February 8, 2016
by Larry Swedroe
Consumers can use their market power to demonstrate their aversion to certain business activities by choosing not to purchase goods or use services from companies that, in their minds, are selling immoral products. Similarly, investors can decide not to invest in such companies.
For example, in the 18th century, religious groups in the United States sometimes placed restrictions on their investments, including bans on loans to companies engaged in distilling, tobacco production or the distribution and operation of gambling facilities.
[drizzle]A more recent example is the international outcry raised in the 1970s for South Africa to end apartheid. Many investors, both individual and institutional, divested from multinational companies that did business in South Africa. Although economic sanctions against South Africa ended in 1993, many investors have continued the practice of applying a set of moral standards to every company, wherever they operate.
Today, we call this approach sustainable and responsible investing (SRI). It’s also widely referred to as socially responsible investing. And while SRI is not generally thought of as an alternative investment in the same way hedge funds or commodities are, it represents an alternative for many investors. With this in mind, I’ll do an analysis of SRI funds as part of my continuing series on the performance of actively managed mutual funds.
To create the list of funds to analyze, I began with US SIF. The organization utilizes Bloomberg’s environmental, social and governance (ESG) data service, which provides multi-year, as-reported data on more than 10,500 companies worldwide. I then screened for all equity funds that had at least a 15-year track record, at least $500 million in assets under management and for which there was also a comparable Vanguard index fund (Vanguard being the leading provider of index funds).
The choice of Vanguard benchmark fund is based on the SRI fund’s investment style as assigned by Morningstar. Where multiple share classes were available, I use the lowest-cost fund. These parameters left me with seven funds to evaluate.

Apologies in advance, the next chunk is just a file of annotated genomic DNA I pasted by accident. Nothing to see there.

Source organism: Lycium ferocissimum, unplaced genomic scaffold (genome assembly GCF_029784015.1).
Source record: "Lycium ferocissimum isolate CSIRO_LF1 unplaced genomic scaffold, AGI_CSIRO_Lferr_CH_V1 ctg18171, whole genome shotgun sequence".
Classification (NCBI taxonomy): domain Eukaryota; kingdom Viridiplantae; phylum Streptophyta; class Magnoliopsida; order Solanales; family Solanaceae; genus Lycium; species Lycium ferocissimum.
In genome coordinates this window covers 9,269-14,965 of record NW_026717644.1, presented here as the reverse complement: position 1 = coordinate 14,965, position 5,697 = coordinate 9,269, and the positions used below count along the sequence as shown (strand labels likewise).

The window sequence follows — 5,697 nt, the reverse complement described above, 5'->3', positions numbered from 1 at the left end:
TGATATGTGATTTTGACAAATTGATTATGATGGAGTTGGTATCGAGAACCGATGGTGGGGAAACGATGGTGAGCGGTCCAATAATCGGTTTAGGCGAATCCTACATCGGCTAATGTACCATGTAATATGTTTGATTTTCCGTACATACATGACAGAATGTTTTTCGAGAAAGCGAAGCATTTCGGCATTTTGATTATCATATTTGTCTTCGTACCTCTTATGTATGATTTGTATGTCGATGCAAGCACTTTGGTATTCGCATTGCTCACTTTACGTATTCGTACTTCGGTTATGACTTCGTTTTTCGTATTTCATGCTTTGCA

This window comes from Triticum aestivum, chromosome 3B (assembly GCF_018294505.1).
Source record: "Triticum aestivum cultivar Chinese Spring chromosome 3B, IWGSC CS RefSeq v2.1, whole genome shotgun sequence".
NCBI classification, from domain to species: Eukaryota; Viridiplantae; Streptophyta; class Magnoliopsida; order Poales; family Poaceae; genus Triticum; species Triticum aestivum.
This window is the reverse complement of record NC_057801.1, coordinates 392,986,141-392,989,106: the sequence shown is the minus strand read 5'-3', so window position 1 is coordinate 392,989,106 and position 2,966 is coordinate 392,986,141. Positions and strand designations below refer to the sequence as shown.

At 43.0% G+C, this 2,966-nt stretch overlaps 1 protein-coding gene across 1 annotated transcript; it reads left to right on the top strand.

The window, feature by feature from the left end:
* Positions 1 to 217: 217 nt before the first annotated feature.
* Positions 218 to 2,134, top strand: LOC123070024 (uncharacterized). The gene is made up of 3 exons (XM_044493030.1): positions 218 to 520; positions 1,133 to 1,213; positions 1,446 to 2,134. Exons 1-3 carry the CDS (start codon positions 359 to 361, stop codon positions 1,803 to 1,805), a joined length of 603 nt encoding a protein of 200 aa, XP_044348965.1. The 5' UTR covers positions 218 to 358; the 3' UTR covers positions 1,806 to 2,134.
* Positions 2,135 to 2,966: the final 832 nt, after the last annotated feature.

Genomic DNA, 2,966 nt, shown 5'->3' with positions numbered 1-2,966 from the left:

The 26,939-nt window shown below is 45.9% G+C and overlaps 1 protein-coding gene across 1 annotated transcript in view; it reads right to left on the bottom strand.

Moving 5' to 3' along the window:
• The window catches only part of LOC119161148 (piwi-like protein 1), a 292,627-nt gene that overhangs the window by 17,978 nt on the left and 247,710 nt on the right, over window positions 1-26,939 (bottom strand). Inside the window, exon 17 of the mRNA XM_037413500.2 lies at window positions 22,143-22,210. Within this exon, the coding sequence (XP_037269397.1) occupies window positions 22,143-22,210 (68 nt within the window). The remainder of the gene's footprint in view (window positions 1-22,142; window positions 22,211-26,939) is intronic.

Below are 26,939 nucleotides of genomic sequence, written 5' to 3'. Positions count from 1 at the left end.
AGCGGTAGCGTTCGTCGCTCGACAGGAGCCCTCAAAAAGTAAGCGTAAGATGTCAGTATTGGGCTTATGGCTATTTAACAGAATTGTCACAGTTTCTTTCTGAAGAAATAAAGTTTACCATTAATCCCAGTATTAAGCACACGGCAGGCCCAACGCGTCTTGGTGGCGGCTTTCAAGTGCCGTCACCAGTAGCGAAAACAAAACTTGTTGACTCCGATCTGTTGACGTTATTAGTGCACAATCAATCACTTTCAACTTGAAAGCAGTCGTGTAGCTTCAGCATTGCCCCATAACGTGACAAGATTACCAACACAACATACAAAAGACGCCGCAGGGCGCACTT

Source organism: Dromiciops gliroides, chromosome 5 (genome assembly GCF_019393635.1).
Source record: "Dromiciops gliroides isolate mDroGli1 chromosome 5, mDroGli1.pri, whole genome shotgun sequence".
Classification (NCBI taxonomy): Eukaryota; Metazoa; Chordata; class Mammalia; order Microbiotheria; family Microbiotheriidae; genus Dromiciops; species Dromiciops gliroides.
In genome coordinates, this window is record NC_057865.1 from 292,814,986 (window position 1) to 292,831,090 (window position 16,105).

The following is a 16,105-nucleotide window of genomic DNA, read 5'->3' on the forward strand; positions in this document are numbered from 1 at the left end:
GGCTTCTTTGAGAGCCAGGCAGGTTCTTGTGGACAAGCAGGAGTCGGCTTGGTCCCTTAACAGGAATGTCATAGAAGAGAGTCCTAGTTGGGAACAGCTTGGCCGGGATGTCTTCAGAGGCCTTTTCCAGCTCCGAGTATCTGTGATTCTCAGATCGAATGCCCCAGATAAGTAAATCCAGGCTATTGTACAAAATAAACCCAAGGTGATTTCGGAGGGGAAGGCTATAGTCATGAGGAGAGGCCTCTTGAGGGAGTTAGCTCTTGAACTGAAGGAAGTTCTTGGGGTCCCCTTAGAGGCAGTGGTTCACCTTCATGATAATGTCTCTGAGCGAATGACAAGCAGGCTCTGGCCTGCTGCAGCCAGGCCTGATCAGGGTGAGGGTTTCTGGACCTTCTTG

The table below shows the assets under management, the expense ratios and the returns data for the seven SRI funds and their comparable Vanguard benchmarks for the 15-year period ending December 1, 2015. Before considering the results, it’s important to note that, by limiting the funds I analyzed to the largest, I am likely injecting survivorship bias into the data. The reason for this is that funds with the most AUM are likely to have been the most successful. Funds with lesser amounts of AUM might not have performed as well, and they may not even have survived the full period.
15-Year Period Ending Dec. 1, 2015
|Fund||Symbol||Assets Under Management (billions)||Expense Ratio (%)||Annualized Return (%)|
|U.S. Large-Cap Blend|
|Domini Social Equity Fund Investor Shares||DSEFX||$1.0||1.16||3.80|
|TIAA-CREF Social Choice Equity Fund||TISCX||$2.7||0.18||5.43|
|Vanguard 500 Index Fund Admiral Shares||VFIAX||$40.0||0.08||5.20|
|U.S. Large-Cap Growth|
|Parnassus Core Equity Fund||PRBLX||$12.1||0.87||9.26|
|Calvert Equity Portfolio||CEYIX||$2.3||0.62||6.87|
|Calvert U.S. Large Core Responsible Index A||CSXAX||$.6||0.75||3.93|
|Neuberger Berman Socially Responsible Fund||NBSRX||$2.3||0.85||7.38|
|Vanguard Large Growth Index Fund Admiral Shares||VIGAX||$21.2||0.09||5.09|
The following is a summary of the results:
- In the large-blend asset class, two of the three SRI funds outperformed the benchmark Vanguard fund. The average outperformance, however, was a modest 0.06%. The SRI funds had to overcome an average expense ratio 0.65 percentage points higher than the benchmark just to match it.
- In the large-growth asset class, three of the four SRI funds outperformed. The average outperformance was 1.77%. The SRI funds had to overcome an average expense ratio 0.68 percentage points higher than the benchmark just to match it.